Directed by FRANKLIN J. SCHAFFNER
Screenplay by DALTON TRUMBO and LORENZO SEMPLE JR.
It is nice to see French Guiana again. The French may have shut down the infamous penal system they used to maintain there, but it still flourishes as a country of the mind, a Disneyland for masochists, in the imagination of moviemakers. For them the guards will always and universally be sadistic brutes, the prisoners either nice guys or people doing time for bad raps.
Somelike Henry Charriere (Steve McQueen), whose nickname, Papillon (Butterfly), is symbolized in a tattoo on his chestare endlessly obsessed with plans for escape. Others, like Louis Degas (Dustin Hoffman), try to get along by going along. Still others are on hand to demonstrate by their dramatically timely deaths just how difficult both courses are. Much suspenseful, if highly stylized, drama results from the interaction of these characters with one another and with hell on earth. Devotees of the prison-and-escape genre will enjoy anew such tradition-blessed ploys as the smug-gled-weapon bit, sundry chases through jungle and swamp, the operation-with-out-anaesthesia scene, and of course the solitary-confinement sequence.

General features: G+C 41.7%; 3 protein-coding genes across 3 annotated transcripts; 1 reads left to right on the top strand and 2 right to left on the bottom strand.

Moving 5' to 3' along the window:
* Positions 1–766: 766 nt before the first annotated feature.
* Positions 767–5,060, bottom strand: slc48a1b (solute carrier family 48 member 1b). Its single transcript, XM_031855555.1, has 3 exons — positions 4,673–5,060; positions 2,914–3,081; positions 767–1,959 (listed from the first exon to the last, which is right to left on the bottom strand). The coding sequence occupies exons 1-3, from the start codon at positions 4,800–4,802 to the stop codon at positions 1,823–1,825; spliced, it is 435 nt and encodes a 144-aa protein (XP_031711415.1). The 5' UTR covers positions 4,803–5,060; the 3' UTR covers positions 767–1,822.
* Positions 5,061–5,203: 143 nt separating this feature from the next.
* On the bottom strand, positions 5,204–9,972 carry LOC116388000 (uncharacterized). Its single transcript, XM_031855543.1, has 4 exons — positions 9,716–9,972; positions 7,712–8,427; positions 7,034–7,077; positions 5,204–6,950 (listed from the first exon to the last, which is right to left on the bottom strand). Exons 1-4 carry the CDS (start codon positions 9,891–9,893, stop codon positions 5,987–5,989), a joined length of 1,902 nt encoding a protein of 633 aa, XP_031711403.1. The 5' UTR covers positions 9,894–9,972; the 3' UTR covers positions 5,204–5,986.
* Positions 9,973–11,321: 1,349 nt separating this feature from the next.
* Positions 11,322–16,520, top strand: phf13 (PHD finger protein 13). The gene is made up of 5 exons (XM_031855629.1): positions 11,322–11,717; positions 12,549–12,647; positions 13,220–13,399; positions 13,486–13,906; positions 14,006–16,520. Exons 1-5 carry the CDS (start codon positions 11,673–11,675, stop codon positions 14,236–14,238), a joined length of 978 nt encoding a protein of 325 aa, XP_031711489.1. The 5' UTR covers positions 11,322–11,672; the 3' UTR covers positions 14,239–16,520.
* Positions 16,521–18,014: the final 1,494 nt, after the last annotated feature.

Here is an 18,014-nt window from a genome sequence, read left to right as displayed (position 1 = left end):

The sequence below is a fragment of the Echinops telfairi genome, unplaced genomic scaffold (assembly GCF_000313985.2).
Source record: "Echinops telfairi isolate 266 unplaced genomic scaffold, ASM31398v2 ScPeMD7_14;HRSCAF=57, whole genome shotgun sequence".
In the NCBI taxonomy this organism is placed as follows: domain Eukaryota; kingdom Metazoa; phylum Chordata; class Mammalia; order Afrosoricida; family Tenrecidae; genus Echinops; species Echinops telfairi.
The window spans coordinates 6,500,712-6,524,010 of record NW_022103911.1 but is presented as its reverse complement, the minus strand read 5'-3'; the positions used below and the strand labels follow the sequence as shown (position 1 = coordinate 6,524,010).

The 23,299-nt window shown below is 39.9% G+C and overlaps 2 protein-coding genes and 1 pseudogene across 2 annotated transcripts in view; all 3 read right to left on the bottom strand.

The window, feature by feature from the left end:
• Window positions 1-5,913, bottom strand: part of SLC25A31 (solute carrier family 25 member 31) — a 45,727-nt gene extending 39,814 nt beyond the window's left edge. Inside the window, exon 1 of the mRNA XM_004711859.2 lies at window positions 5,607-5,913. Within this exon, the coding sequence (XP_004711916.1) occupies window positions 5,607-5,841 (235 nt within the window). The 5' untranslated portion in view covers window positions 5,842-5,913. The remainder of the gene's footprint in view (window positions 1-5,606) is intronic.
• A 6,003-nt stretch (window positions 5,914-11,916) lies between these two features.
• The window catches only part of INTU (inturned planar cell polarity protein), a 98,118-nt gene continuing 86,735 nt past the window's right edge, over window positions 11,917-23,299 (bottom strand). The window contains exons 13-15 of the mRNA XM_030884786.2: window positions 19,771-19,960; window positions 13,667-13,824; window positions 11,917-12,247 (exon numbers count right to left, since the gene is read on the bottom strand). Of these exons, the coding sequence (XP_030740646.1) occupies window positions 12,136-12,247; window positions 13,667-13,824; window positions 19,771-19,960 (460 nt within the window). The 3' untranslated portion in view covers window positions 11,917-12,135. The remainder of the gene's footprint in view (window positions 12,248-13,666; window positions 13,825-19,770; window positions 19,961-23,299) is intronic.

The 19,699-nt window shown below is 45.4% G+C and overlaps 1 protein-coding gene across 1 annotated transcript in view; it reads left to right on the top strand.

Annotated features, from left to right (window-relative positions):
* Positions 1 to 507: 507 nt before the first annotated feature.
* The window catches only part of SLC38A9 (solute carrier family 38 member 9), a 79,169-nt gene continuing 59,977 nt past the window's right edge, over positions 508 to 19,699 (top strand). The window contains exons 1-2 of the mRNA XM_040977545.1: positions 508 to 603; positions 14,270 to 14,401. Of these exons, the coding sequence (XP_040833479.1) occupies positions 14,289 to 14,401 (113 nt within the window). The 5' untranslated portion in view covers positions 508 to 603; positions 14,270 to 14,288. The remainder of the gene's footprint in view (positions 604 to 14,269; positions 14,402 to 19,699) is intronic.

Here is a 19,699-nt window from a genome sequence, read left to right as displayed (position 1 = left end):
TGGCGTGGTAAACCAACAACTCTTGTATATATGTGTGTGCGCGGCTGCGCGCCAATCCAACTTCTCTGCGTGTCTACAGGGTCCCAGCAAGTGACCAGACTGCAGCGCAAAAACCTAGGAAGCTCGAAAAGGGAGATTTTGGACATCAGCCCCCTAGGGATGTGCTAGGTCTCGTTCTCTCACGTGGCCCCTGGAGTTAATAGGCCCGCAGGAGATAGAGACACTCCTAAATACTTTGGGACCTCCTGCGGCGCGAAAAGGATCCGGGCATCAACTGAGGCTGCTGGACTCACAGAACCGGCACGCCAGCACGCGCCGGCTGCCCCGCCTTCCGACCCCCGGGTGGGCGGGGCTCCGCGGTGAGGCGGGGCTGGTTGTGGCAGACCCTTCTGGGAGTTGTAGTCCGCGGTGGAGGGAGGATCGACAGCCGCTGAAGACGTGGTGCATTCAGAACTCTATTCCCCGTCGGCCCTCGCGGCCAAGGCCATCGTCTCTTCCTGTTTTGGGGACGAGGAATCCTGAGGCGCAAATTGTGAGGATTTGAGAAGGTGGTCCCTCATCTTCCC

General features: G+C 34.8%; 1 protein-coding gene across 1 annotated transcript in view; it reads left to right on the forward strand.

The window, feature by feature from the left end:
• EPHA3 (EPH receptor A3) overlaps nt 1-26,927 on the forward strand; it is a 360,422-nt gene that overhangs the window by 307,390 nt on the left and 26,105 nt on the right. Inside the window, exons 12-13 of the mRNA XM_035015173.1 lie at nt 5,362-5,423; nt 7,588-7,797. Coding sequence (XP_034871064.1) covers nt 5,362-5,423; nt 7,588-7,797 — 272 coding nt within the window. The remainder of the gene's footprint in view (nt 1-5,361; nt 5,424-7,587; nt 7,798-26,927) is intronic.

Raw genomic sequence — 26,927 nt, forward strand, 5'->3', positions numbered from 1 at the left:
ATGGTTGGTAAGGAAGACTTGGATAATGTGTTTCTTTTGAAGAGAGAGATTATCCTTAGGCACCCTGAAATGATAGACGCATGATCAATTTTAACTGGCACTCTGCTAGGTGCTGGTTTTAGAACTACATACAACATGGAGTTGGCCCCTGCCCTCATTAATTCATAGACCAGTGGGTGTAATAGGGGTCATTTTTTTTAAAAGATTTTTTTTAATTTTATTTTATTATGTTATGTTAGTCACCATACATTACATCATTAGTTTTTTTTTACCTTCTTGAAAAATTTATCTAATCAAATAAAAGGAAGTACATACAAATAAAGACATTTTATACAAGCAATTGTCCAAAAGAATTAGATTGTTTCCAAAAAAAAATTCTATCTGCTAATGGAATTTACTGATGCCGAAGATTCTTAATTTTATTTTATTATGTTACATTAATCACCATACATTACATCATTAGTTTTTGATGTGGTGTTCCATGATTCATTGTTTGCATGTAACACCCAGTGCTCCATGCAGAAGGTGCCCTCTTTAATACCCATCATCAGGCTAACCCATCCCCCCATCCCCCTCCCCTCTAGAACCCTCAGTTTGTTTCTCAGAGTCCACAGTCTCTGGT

Unfortunately, Director Schaffner's natural taste is for the big, expensive canvas. The slickness of his work vitiates any attempt to take Papillon with entire seriousness. Prison life is more picturesque than genuinely horrifying, and the escapes into the world outside are seen through a National Geographic lens brightly. Everywhere squalor seems to have been painted on carefully but obviously, like McQueen's old man's makeup at the end of the picture.
Still, McQueen works hard and al most manages to triumph over his star presence, while Hoffman submerges himself eccentrically and amusingly in his coward's role. Papillon inevitably refers us to old movies rather than to reality. Audiences whose expectations do not exceed their grasp will find it a much more comfortable vehicle for escape than any that McQueen & Co. discover on location.